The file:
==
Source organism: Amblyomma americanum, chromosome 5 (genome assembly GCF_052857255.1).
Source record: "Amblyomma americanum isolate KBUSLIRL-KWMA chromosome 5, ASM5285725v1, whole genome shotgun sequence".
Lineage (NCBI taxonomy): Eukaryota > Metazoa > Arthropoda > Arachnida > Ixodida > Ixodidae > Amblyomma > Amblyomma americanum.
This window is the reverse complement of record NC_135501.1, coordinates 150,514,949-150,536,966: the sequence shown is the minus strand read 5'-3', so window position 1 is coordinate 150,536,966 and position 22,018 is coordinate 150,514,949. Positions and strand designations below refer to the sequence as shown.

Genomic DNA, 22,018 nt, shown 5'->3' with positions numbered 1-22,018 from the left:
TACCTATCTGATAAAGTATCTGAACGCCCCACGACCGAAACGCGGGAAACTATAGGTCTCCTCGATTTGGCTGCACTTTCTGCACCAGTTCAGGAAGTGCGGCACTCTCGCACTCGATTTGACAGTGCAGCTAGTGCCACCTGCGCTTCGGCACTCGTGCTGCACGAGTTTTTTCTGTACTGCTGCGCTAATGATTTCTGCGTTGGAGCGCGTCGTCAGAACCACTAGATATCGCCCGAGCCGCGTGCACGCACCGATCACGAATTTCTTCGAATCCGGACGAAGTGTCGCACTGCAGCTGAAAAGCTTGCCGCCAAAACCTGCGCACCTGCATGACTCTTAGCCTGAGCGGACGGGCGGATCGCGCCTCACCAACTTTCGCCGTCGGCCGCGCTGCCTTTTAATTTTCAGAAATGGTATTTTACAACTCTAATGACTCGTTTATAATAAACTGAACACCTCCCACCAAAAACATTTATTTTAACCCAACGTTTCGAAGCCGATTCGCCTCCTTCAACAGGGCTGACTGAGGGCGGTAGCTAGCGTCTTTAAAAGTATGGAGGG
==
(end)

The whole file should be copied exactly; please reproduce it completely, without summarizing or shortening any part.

Source organism: Amblyomma americanum, chromosome 5 (genome assembly GCF_052857255.1).
Source record: "Amblyomma americanum isolate KBUSLIRL-KWMA chromosome 5, ASM5285725v1, whole genome shotgun sequence".
Lineage (NCBI taxonomy): Eukaryota > Metazoa > Arthropoda > Arachnida > Ixodida > Ixodidae > Amblyomma > Amblyomma americanum.
This window is the reverse complement of record NC_135501.1, coordinates 150,514,949-150,536,966: the sequence shown is the minus strand read 5'-3', so window position 1 is coordinate 150,536,966 and position 22,018 is coordinate 150,514,949. Positions and strand designations below refer to the sequence as shown.

Genomic DNA, 22,018 nt, shown 5'->3' with positions numbered 1-22,018 from the left:
TACCTATCTGATAAAGTATCTGAACGCCCCACGACCGAAACGCGGGAAACTATAGGTCTCCTCGATTTGGCTGCACTTTCTGCACCAGTTCAGGAAGTGCGGCACTCTCGCACTCGATTTGACAGTGCAGCTAGTGCCACCTGCGCTTCGGCACTCGTGCTGCACGAGTTTTTTCTGTACTGCTGCGCTAATGATTTCTGCGTTGGAGCGCGTCGTCAGAACCACTAGATATCGCCCGAGCCGCGTGCACGCACCGATCACGAATTTCTTCGAATCCGGACGAAGTGTCGCACTGCAGCTGAAAAGCTTGCCGCCAAAACCTGCGCACCTGCATGACTCTTAGCCTGAGCGGACGGGCGGATCGCGCCTCACCAACTTTCGCCGTCGGCCGCGCTGCCTTTTAATTTTCAGAAATGGTATTTTACAACTCTAATGACTCGTTTATAATAAACTGAACACCTCCCACCAAAAACATTTATTTTAACCCAACGTTTCGAAGCCGATTCGCCTCCTTCAACAGGGCTGACTGAGGGCGGTAGCTAGCGTCTTTAAAAGTATGGAGGG